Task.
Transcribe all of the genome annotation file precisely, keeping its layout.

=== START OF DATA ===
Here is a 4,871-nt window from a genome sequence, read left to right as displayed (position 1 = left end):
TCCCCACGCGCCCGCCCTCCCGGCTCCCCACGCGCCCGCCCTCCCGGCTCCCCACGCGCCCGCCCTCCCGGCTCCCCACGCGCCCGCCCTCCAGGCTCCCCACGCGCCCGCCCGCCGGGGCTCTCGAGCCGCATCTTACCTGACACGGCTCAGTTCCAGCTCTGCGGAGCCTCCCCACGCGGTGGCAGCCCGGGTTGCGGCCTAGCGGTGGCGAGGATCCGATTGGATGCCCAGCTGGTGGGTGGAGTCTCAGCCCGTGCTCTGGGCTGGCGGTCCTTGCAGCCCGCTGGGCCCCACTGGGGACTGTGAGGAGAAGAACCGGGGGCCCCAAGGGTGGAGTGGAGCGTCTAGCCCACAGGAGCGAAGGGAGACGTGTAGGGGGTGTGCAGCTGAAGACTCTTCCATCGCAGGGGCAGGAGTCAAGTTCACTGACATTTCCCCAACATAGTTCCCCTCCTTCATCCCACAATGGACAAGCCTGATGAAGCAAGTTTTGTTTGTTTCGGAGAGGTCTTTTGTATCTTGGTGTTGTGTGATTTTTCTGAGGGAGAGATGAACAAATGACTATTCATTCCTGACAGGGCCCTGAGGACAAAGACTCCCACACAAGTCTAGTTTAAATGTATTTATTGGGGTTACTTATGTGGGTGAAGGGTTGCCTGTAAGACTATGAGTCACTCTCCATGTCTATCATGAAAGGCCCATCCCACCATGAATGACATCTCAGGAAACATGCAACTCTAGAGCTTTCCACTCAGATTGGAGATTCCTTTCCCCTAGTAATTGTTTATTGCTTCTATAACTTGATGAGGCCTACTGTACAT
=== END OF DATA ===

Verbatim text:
Here is a 4,871-nt window from a genome sequence, read left to right as displayed (position 1 = left end):
TCCCCACGCGCCCGCCCTCCCGGCTCCCCACGCGCCCGCCCTCCCGGCTCCCCACGCGCCCGCCCTCCCGGCTCCCCACGCGCCCGCCCTCCAGGCTCCCCACGCGCCCGCCCGCCGGGGCTCTCGAGCCGCATCTTACCTGACACGGCTCAGTTCCAGCTCTGCGGAGCCTCCCCACGCGGTGGCAGCCCGGGTTGCGGCCTAGCGGTGGCGAGGATCCGATTGGATGCCCAGCTGGTGGGTGGAGTCTCAGCCCGTGCTCTGGGCTGGCGGTCCTTGCAGCCCGCTGGGCCCCACTGGGGACTGTGAGGAGAAGAACCGGGGGCCCCAAGGGTGGAGTGGAGCGTCTAGCCCACAGGAGCGAAGGGAGACGTGTAGGGGGTGTGCAGCTGAAGACTCTTCCATCGCAGGGGCAGGAGTCAAGTTCACTGACATTTCCCCAACATAGTTCCCCTCCTTCATCCCACAATGGACAAGCCTGATGAAGCAAGTTTTGTTTGTTTCGGAGAGGTCTTTTGTATCTTGGTGTTGTGTGATTTTTCTGAGGGAGAGATGAACAAATGACTATTCATTCCTGACAGGGCCCTGAGGACAAAGACTCCCACACAAGTCTAGTTTAAATGTATTTATTGGGGTTACTTATGTGGGTGAAGGGTTGCCTGTAAGACTATGAGTCACTCTCCATGTCTATCATGAAAGGCCCATCCCACCATGAATGACATCTCAGGAAACATGCAACTCTAGAGCTTTCCACTCAGATTGGAGATTCCTTTCCCCTAGTAATTGTTTATTGCTTCTATAACTTGATGAGGCCTACTGTACAT